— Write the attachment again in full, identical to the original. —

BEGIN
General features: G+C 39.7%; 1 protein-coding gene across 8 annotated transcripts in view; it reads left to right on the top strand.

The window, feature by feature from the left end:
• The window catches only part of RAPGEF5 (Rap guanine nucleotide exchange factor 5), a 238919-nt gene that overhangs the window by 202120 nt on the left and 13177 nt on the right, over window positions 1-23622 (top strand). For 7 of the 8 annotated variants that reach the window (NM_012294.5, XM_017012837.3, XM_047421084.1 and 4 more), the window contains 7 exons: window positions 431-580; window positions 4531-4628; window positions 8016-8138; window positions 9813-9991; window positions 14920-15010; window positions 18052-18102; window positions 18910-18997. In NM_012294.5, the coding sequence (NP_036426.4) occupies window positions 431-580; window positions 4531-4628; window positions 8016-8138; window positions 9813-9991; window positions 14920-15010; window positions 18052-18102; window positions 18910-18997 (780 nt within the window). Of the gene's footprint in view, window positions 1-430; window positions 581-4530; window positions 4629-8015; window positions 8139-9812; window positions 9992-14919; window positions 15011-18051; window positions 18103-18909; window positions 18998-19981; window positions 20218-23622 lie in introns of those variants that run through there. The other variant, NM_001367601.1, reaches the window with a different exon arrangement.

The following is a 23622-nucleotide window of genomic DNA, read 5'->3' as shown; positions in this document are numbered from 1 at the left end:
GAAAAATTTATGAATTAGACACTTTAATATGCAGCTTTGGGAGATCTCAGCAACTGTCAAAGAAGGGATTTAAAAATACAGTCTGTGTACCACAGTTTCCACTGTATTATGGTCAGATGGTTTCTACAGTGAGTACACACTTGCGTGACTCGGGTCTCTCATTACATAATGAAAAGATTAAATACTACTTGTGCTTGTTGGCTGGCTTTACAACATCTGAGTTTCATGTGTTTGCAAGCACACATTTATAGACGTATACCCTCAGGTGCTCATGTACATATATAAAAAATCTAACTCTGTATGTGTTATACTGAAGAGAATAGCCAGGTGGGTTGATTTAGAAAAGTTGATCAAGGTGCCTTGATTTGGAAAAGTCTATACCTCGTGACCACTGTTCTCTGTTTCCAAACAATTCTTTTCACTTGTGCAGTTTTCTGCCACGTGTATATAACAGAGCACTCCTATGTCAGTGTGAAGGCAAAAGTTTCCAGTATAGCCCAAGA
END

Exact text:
General features: G+C 39.7%; 1 protein-coding gene across 8 annotated transcripts in view; it reads left to right on the top strand.

The window, feature by feature from the left end:
• The window catches only part of RAPGEF5 (Rap guanine nucleotide exchange factor 5), a 238919-nt gene that overhangs the window by 202120 nt on the left and 13177 nt on the right, over window positions 1-23622 (top strand). For 7 of the 8 annotated variants that reach the window (NM_012294.5, XM_017012837.3, XM_047421084.1 and 4 more), the window contains 7 exons: window positions 431-580; window positions 4531-4628; window positions 8016-8138; window positions 9813-9991; window positions 14920-15010; window positions 18052-18102; window positions 18910-18997. In NM_012294.5, the coding sequence (NP_036426.4) occupies window positions 431-580; window positions 4531-4628; window positions 8016-8138; window positions 9813-9991; window positions 14920-15010; window positions 18052-18102; window positions 18910-18997 (780 nt within the window). Of the gene's footprint in view, window positions 1-430; window positions 581-4530; window positions 4629-8015; window positions 8139-9812; window positions 9992-14919; window positions 15011-18051; window positions 18103-18909; window positions 18998-19981; window positions 20218-23622 lie in introns of those variants that run through there. The other variant, NM_001367601.1, reaches the window with a different exon arrangement.

The following is a 23622-nucleotide window of genomic DNA, read 5'->3' as shown; positions in this document are numbered from 1 at the left end:
GAAAAATTTATGAATTAGACACTTTAATATGCAGCTTTGGGAGATCTCAGCAACTGTCAAAGAAGGGATTTAAAAATACAGTCTGTGTACCACAGTTTCCACTGTATTATGGTCAGATGGTTTCTACAGTGAGTACACACTTGCGTGACTCGGGTCTCTCATTACATAATGAAAAGATTAAATACTACTTGTGCTTGTTGGCTGGCTTTACAACATCTGAGTTTCATGTGTTTGCAAGCACACATTTATAGACGTATACCCTCAGGTGCTCATGTACATATATAAAAAATCTAACTCTGTATGTGTTATACTGAAGAGAATAGCCAGGTGGGTTGATTTAGAAAAGTTGATCAAGGTGCCTTGATTTGGAAAAGTCTATACCTCGTGACCACTGTTCTCTGTTTCCAAACAATTCTTTTCACTTGTGCAGTTTTCTGCCACGTGTATATAACAGAGCACTCCTATGTCAGTGTGAAGGCAAAAGTTTCCAGTATAGCCCAAGA